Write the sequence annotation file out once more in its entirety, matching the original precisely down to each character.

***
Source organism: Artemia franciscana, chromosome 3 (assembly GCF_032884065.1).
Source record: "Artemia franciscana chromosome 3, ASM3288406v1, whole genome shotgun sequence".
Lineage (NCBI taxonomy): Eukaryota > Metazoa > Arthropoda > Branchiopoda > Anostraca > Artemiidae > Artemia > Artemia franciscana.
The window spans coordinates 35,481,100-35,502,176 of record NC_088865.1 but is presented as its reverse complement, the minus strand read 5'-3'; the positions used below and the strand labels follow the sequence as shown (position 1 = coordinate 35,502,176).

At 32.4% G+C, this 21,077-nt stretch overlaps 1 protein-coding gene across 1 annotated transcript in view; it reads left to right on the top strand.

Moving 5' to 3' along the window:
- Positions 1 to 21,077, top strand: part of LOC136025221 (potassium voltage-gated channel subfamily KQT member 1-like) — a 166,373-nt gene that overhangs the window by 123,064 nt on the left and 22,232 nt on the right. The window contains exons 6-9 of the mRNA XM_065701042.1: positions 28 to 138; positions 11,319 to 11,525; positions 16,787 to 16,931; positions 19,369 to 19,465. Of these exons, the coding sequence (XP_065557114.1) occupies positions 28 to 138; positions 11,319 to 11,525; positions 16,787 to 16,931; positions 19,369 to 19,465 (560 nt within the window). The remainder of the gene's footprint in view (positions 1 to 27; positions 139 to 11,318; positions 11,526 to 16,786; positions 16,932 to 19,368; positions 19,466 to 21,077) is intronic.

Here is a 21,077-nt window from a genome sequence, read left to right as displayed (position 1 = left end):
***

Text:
Source organism: Artemia franciscana, chromosome 3 (assembly GCF_032884065.1).
Source record: "Artemia franciscana chromosome 3, ASM3288406v1, whole genome shotgun sequence".
Lineage (NCBI taxonomy): Eukaryota > Metazoa > Arthropoda > Branchiopoda > Anostraca > Artemiidae > Artemia > Artemia franciscana.
The window spans coordinates 35,481,100-35,502,176 of record NC_088865.1 but is presented as its reverse complement, the minus strand read 5'-3'; the positions used below and the strand labels follow the sequence as shown (position 1 = coordinate 35,502,176).

At 32.4% G+C, this 21,077-nt stretch overlaps 1 protein-coding gene across 1 annotated transcript in view; it reads left to right on the top strand.

Moving 5' to 3' along the window:
- Positions 1 to 21,077, top strand: part of LOC136025221 (potassium voltage-gated channel subfamily KQT member 1-like) — a 166,373-nt gene that overhangs the window by 123,064 nt on the left and 22,232 nt on the right. The window contains exons 6-9 of the mRNA XM_065701042.1: positions 28 to 138; positions 11,319 to 11,525; positions 16,787 to 16,931; positions 19,369 to 19,465. Of these exons, the coding sequence (XP_065557114.1) occupies positions 28 to 138; positions 11,319 to 11,525; positions 16,787 to 16,931; positions 19,369 to 19,465 (560 nt within the window). The remainder of the gene's footprint in view (positions 1 to 27; positions 139 to 11,318; positions 11,526 to 16,786; positions 16,932 to 19,368; positions 19,466 to 21,077) is intronic.

Here is a 21,077-nt window from a genome sequence, read left to right as displayed (position 1 = left end):